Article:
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THE RED SQUIRREL.   115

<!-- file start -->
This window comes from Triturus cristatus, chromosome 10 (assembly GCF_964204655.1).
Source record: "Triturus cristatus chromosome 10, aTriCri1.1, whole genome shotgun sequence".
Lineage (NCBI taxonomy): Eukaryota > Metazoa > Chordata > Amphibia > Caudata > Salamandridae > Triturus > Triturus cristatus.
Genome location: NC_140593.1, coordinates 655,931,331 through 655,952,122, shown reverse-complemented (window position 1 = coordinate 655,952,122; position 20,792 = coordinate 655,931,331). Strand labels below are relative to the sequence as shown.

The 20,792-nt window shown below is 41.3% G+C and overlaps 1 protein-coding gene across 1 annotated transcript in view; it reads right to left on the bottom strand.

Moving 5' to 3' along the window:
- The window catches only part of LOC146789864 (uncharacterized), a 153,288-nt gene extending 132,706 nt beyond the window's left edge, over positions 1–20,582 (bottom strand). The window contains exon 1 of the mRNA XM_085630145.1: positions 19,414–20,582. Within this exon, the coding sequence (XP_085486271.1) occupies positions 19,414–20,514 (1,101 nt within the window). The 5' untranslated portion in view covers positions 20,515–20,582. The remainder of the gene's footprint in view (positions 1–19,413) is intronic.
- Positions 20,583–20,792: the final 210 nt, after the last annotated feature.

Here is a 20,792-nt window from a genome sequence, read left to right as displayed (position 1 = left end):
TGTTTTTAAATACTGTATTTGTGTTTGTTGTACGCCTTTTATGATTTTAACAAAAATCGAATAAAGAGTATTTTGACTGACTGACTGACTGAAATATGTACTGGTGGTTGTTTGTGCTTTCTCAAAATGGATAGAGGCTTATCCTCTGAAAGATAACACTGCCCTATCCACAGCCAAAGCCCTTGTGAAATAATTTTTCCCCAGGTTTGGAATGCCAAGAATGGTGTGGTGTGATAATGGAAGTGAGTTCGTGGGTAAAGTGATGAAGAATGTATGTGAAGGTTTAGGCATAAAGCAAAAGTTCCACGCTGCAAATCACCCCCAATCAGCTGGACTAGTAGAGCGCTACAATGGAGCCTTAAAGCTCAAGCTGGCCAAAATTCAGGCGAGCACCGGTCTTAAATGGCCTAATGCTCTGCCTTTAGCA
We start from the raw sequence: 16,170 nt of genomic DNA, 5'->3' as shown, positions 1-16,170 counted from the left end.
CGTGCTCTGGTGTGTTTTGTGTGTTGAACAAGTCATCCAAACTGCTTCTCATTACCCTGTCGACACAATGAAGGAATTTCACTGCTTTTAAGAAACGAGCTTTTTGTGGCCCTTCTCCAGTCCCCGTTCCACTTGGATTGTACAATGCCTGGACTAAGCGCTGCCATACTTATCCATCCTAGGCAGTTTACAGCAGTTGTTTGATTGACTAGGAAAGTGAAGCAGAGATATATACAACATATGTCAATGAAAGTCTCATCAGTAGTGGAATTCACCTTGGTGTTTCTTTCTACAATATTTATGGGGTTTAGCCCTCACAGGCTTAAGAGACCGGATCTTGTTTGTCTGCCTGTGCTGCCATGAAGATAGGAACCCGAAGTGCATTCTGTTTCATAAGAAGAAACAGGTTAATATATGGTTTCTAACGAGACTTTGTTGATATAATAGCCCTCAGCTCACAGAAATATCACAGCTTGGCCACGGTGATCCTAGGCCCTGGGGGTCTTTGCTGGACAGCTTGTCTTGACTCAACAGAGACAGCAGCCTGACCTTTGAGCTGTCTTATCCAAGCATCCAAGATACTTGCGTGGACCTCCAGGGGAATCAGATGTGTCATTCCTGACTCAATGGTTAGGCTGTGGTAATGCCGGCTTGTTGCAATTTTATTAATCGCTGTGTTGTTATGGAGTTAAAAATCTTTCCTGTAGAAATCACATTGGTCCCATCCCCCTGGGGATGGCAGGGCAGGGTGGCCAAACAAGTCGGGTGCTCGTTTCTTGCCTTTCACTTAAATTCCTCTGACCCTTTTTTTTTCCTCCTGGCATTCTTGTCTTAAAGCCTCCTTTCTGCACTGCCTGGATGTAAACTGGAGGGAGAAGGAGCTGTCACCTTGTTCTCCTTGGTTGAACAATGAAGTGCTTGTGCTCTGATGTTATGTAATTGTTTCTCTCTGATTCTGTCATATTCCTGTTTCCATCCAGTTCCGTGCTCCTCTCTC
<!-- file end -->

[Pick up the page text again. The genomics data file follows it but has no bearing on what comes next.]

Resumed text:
revelling in berries, and nuts, and eggs, his coat was glossy, his tail aloft, and life seemed a frolic and all the world made for him and his. No glimpse of this dreary morning clouded his day of sunshine. Now he has got down to the hard realities of life. Such a breakfast is a notice to all beholders that winter is pressing him sore, and it is at the same time an exhibition of his intelligent ability to meet an emergency. There is nothing very nourishing in fir brush however filling it may be, but enough of it will sustain life, and that is the pinch where our little " fellow-mortal " is caught. When he is driven out of a warm bed by grim hunger, and obliged to face a temperature below zero, and look out on a world covered with snow, and no pine cones in store, then he must find something that will answer for food, or die. There is plenty of fir, and porcupines and rabbits subsist, during the winter, very largely on the bark of trees, but they have inside arrangements to accommodate and digest great quantities after the fashion of cattle ; by eating a deal of crude material they extract enough to nourish their bodies. Quite otherwise with our little squirrel, his digestive organs are adapted to deal with food in concentrated forms of seeds, and berries, and eggs, and young birds. One beech-nut is worth more for


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